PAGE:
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Embers blow across a field as the Sugar Fire, part of the Beckwourth Complex Fire, burns in Doyle, Calif., on Friday. Noah Berger | AP

Wildfires across the west are affecting already-dry land that belongs to Indigenous communities. Wildfires are currently blazing in 12 western states, threatening Tribal members, along with the land upon which they live. 

Indigenous communities in the Confederated Tribes of the Colville Reservation, which is composed of 12 Bands, were recently evacuated due to fires caused by lightning strikes and other natural events. Hundreds of people were ordered to leave due to the danger of the largest of five wildfires.

The Klamanth Tribes of Oregon also face danger from fires across the state. “There is definitely extensive damage to the forest where we have our treaty rights,” said Don Gentry, the chairman of the Klamath Tribal Council in Chiloquin, Oregon, located near the still-burning Bootleg Fire. Chairman Gentry continued, “I am sure we have lost a number of deer to the fire. We are definitely concerned. I know there are cultural resource areas and sensitive areas that are likely the fire is going through.”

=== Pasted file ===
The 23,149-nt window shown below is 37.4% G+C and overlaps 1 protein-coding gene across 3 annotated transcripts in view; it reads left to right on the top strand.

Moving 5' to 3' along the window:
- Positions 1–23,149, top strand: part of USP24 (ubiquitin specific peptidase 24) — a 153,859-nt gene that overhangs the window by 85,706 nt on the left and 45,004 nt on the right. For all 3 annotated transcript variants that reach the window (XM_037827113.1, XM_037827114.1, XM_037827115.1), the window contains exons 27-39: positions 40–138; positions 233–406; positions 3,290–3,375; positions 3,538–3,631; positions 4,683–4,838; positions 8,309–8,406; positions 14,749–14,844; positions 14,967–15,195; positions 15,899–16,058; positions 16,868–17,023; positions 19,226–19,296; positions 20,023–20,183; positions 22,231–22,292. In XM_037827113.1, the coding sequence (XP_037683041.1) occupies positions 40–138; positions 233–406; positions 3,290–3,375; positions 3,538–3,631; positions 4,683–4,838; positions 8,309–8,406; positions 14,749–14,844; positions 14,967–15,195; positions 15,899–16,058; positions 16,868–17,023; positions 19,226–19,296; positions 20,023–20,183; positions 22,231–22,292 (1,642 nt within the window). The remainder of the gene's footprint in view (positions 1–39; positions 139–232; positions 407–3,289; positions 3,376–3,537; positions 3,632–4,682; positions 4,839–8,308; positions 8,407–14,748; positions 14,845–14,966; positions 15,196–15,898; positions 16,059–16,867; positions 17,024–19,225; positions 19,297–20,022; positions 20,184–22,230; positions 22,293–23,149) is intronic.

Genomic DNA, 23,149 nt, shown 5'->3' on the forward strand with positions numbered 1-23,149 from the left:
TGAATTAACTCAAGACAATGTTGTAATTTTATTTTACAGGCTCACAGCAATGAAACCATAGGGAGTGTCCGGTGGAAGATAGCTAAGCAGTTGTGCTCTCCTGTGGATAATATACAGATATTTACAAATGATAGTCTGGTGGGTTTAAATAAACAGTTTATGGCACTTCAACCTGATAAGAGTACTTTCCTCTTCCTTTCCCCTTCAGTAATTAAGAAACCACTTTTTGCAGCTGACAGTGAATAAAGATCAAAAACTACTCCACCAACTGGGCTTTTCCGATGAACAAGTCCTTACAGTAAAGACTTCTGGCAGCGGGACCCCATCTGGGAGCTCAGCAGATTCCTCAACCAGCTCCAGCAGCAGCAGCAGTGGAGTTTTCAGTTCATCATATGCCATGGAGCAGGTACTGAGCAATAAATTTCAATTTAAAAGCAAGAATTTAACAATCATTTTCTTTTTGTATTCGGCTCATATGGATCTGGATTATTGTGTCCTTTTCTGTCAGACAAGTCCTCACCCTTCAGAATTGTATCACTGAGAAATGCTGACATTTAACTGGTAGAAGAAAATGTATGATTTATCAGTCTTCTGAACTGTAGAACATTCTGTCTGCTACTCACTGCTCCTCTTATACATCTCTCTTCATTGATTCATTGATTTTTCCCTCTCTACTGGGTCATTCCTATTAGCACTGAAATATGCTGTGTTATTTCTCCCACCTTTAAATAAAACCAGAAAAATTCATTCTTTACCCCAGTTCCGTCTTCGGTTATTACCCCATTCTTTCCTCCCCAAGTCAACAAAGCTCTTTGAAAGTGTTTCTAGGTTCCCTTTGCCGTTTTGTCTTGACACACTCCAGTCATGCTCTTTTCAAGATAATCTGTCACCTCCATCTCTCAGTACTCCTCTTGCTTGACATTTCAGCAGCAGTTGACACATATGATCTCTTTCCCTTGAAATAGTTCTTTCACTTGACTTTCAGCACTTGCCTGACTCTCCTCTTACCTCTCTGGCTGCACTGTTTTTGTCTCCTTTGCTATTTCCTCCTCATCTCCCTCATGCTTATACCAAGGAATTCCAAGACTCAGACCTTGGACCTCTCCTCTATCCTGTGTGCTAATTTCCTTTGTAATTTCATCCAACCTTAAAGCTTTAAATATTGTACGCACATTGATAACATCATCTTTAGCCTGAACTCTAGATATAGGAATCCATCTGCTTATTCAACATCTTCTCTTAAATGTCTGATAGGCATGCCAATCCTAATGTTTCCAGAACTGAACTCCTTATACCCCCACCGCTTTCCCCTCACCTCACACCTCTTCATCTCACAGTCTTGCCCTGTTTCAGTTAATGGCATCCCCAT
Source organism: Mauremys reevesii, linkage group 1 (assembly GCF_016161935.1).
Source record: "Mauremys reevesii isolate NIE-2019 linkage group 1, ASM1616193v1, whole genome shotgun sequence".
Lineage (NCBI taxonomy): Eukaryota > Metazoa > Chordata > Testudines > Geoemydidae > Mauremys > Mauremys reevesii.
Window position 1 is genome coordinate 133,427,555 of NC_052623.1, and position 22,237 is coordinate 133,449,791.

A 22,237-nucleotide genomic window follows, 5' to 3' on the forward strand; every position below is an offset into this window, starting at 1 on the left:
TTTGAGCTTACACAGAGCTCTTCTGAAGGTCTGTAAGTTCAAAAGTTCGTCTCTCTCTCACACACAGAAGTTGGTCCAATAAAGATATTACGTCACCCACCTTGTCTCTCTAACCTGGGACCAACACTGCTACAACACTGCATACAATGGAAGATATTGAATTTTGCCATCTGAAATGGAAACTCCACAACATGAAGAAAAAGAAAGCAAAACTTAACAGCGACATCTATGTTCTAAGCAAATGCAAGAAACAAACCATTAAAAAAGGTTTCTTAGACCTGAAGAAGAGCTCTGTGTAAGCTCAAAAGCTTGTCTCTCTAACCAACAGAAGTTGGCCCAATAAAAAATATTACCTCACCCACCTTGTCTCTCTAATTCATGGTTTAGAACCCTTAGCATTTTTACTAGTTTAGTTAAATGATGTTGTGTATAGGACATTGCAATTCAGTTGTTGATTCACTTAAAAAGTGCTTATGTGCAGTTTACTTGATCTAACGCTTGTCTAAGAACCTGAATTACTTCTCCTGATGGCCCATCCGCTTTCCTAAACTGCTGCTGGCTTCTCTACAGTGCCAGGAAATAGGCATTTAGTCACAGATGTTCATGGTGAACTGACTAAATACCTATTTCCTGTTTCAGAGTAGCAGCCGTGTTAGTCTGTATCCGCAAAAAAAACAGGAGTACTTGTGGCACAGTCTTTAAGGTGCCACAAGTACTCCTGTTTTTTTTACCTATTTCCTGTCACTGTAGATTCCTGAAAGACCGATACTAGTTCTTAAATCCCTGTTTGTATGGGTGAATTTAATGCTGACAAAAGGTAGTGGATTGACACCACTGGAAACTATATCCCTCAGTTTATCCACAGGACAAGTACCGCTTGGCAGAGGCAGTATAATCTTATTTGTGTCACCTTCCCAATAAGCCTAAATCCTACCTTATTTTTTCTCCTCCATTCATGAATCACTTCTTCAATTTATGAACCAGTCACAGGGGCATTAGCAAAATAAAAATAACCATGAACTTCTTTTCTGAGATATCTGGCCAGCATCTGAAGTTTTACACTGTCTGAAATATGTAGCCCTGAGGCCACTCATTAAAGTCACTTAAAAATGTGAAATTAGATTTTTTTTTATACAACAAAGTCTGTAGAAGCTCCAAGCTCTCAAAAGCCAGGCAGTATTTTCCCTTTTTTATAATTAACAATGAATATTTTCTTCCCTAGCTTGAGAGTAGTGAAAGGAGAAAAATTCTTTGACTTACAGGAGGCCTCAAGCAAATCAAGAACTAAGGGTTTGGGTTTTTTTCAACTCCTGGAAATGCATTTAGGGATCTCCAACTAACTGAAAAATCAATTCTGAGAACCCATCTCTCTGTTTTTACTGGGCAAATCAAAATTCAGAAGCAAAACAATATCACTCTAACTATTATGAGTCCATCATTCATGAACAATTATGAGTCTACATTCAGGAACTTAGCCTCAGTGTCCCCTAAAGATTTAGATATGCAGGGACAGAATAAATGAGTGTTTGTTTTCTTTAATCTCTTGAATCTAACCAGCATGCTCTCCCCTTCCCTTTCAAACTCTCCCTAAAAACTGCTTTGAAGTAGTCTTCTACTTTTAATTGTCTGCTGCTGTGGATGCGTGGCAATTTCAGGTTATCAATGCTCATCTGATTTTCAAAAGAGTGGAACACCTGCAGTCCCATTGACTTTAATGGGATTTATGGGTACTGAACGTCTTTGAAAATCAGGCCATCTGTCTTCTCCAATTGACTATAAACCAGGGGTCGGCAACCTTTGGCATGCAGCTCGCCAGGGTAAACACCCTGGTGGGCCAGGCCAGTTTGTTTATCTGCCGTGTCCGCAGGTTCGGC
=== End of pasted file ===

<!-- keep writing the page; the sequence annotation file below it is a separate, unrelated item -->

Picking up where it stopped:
Most fires caused by humans

This is not the first time the Klamanth Tribes have faced fire damage to their ancestral lands. Last year the Klamanth Tribes, which includes the Klamanth, Modoc, and Yahooskin Tribes, lost land where tribe members hunt, fish and gather due to wildfire. The tribes’ cemetery was also burned, along with at least one tribal member’s home.

According to scientists, climate crisis has led to more fires in the west — along with other areas across the United States, which are seeing extreme high temperatures and dry land. Scientists have urged citizens across the country to take steps to mitigate their individual and collective impact on climate crisis. 

Meanwhile, more than 80% of wildfires are caused by individuals, according to the Center for Climate and Energy Solutions. Increased drought from climate crisis can lead to a longer and more intense wildfire season. 

The Bootleg Fire in Oregon has doubled in size every day, and currently spans an area larger than New York City. Due to safety concerns, professionals are unable to consistently fight the fire without taking breaks, and the “weather isn’t going to change for the foreseeable future,” said Bootleg Fire incident commander Rob Allen.

Erika Stone is a graduate student in the Master of Social Work program at the University of Oklahoma, and a graduate assistant at Schusterman Library. A Chess Memorial Scholar, she has a B.A. in Psychology...